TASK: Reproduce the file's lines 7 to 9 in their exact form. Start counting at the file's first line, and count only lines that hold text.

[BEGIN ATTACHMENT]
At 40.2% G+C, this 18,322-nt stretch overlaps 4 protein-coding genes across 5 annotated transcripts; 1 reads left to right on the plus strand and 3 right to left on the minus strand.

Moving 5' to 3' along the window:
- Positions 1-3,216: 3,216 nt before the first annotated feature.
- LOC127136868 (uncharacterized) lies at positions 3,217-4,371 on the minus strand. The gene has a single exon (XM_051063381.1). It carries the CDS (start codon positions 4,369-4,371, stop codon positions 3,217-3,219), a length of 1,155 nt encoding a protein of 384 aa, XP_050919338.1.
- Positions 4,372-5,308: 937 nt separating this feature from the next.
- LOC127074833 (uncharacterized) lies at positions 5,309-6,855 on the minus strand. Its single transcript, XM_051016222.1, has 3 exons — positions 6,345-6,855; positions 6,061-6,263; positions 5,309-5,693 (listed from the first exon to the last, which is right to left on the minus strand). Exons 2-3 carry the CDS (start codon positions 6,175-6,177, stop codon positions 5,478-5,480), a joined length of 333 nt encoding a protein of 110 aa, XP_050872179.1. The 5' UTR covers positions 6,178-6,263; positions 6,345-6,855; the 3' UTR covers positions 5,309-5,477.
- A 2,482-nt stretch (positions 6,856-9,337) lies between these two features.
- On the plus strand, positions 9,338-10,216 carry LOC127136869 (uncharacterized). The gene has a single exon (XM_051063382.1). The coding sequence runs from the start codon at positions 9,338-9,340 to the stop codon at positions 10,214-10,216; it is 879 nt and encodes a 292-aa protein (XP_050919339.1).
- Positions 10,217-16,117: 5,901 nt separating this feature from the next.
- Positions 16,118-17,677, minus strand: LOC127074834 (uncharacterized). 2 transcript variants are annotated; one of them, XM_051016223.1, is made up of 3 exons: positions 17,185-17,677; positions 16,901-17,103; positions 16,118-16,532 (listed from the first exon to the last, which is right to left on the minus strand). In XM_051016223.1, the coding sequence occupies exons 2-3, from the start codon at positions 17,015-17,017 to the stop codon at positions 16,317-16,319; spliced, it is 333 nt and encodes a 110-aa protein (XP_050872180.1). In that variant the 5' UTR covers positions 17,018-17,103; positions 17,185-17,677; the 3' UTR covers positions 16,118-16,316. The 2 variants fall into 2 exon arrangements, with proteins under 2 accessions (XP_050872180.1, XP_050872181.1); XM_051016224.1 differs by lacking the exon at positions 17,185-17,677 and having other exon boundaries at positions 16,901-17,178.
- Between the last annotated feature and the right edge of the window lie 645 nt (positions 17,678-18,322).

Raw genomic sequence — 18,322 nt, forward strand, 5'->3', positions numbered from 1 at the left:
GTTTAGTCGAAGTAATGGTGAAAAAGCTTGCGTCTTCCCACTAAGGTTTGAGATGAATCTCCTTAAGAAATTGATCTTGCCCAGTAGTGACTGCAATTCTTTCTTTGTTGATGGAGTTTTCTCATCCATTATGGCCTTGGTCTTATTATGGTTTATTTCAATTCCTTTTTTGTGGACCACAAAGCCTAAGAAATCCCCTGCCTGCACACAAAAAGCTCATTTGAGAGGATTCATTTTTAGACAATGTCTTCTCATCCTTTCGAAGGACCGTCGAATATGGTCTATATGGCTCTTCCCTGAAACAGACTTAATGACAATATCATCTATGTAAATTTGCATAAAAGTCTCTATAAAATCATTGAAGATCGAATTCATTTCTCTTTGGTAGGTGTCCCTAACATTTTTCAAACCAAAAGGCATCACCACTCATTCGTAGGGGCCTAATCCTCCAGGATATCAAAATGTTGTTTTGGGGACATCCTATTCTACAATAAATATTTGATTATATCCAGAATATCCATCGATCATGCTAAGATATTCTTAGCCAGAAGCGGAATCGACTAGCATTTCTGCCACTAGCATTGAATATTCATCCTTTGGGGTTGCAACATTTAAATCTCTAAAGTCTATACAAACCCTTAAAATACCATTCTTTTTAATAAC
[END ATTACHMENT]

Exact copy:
- A 2,482-nt stretch (positions 6,856-9,337) lies between these two features.
- On the plus strand, positions 9,338-10,216 carry LOC127136869 (uncharacterized). The gene has a single exon (XM_051063382.1). The coding sequence runs from the start codon at positions 9,338-9,340 to the stop codon at positions 10,214-10,216; it is 879 nt and encodes a 292-aa protein (XP_050919339.1).
- Positions 10,217-16,117: 5,901 nt separating this feature from the next.